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Financing reform: The overhaul of Wisconsin's property tax system

Written by Joseph A. Ranney, Attorney at Law
Phone: (608) 283-5612

How did Wisconsin pay for its government? When Wisconsin became a state in 1848, it relied almost entirely on property taxes. There was no income tax anywhere in the United States at that time. The property tax worked well at first because Wisconsin was an agricultural state. Most people had their money tied up in land and personal items and made their living from the land: thus, the value of their property was a fair measure of their ability to pay.

But the property tax soon began causing headaches for the state. In the 1850s the question of how to tax the state's new railroads became a major problem. The state Constitution said taxes had to be "uniform," but railroads seldom owned much land. The Legislature decided to exempt railroads from property taxes and impose license fees on them instead. But in a series of decisions beginning with the case of Knowlton v. Janesville (1859), the Wisconsin Supreme Court stated this was not permissible: railroads had to be taxed the same as everyone else.

While the court's decision seemed fair in theory, it led to disastrous results in practice. In the 1880s, the Supreme Court edged away from its decision in Knowlton and indicated it would interpret the uniformity requirement more flexibly in future.

Wisconsinites continued to be unhappy with the property tax system as the 19th century drew to a close. Farmers in particular felt they were too heavily taxed. Their property was out in the open, whereas many businesses had property (such as mortgages and other financial instruments) which were easy to hide. At the urging of K.K. Kennan, a Milwaukee lawyer, in 1897 the Legislature appointed a state tax commission to recommend reform of the system. Kennan was chosen its head.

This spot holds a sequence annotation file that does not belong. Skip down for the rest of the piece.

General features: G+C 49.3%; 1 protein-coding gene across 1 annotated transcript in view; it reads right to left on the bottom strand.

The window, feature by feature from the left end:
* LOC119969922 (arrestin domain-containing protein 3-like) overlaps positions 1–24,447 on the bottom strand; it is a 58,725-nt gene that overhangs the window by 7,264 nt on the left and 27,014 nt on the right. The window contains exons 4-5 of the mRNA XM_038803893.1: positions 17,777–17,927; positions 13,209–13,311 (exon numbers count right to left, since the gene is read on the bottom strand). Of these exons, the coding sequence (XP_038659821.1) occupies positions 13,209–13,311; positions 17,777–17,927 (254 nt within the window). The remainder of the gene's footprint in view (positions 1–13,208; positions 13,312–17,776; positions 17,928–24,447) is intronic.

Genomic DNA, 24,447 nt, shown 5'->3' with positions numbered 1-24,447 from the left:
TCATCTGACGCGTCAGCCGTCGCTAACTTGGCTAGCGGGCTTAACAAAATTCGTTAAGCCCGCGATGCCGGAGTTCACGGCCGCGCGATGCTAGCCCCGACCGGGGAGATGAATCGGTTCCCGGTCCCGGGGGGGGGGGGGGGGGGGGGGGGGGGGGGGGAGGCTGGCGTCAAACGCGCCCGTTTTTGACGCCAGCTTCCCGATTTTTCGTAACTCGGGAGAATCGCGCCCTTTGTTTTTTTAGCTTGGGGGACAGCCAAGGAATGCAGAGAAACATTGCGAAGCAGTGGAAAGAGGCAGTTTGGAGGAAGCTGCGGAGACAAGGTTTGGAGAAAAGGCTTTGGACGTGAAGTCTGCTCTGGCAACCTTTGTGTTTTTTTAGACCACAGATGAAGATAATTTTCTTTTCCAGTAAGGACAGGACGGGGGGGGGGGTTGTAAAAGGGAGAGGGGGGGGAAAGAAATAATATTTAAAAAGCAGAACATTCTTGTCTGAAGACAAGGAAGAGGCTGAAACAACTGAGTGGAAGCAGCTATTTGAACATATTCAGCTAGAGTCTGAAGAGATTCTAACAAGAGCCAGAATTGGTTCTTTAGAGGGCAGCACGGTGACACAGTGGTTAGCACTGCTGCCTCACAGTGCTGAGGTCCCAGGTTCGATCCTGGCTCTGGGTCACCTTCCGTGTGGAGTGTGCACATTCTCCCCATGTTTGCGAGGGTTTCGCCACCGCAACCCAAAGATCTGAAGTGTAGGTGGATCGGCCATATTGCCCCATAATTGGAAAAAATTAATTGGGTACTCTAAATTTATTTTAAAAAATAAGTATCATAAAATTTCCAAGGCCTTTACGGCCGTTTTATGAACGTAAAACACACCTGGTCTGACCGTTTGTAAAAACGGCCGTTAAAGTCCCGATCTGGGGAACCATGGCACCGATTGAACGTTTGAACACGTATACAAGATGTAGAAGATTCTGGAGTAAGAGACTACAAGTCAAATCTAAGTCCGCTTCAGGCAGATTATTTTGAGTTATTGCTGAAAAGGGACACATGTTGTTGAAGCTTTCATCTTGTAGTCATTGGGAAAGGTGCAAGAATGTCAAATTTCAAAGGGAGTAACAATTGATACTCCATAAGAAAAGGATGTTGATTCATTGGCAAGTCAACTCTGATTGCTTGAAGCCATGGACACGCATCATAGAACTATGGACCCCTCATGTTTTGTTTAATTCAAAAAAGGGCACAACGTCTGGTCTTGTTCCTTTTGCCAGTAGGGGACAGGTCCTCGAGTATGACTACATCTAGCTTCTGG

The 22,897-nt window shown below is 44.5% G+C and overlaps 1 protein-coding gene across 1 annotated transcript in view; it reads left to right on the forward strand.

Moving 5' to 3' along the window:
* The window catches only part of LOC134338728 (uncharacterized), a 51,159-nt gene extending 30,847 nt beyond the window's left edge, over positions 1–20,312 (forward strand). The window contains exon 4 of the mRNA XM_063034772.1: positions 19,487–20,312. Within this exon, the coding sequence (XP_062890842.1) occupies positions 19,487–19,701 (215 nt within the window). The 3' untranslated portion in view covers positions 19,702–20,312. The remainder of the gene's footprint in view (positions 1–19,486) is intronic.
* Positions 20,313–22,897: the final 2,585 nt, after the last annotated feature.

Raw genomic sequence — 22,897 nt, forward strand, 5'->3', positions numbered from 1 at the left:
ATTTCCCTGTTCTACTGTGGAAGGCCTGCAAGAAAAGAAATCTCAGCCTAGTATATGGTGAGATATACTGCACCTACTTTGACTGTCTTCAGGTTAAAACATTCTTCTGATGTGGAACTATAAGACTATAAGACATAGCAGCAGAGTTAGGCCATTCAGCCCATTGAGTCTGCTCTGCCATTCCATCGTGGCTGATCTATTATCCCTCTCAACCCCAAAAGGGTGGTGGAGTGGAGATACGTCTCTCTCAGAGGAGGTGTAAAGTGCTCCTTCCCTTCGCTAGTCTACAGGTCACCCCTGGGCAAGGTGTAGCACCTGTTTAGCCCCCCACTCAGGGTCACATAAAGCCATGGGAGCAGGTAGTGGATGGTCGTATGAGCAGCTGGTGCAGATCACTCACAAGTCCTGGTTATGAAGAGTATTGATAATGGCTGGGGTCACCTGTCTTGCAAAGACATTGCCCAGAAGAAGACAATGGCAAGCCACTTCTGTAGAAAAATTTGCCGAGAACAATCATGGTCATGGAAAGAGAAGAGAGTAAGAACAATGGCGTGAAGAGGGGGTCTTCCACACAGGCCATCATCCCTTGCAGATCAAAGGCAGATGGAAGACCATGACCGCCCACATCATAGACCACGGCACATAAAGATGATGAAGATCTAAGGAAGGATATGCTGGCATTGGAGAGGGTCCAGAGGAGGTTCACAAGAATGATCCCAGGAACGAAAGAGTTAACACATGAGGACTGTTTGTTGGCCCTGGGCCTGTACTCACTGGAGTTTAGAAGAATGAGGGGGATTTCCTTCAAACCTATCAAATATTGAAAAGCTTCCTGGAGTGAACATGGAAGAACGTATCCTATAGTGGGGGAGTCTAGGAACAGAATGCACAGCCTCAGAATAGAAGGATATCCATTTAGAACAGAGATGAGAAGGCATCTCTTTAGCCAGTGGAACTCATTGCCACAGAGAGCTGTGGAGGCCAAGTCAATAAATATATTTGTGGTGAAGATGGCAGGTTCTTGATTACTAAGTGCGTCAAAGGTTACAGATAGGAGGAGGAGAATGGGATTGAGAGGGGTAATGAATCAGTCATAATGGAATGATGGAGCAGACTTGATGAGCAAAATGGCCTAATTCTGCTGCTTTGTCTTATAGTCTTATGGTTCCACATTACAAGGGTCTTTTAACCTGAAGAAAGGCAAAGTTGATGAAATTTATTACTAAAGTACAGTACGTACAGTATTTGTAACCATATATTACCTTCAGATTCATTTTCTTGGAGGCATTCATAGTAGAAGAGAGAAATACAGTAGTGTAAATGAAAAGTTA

In 1898 Kennan's commission submitted a tremendously influential report which ultimately led to a series of laws that transformed the way Wisconsin financed its government. The commission recommended that lax assessment practices be tightened up and that tax functions be transferred from local officials to a central administration in Madison. Many local governments were unhappy about this, but the Legislature agreed with Kennan. In 1903, at the urging of commissioner Nils Haugen and LaFollette, the Legislature modified the railroad license fee system and imposed an ad valorem tax on railroads based on property value. This tax increased state revenue and did a better job than license fees of making railroads pay their fair share.

The tax commission also recommended that the state create inheritance taxes and an income tax for the first time. Though the process was a long one, ultimately the Legislature did so. It enacted an inheritance tax in 1903 and an income tax in 1911. Many tax reformers believed the property tax was obsolete and should be completely replaced by these new taxes. It never was, due in large part to the fact that the property tax reforms the Legislature made between 1898 and 1903 worked so well.

Note: The views expressed in this article are the author's alone. Distributed as a public service by the Wisconsin Supreme Court in honor of the state's sesquicentennial.

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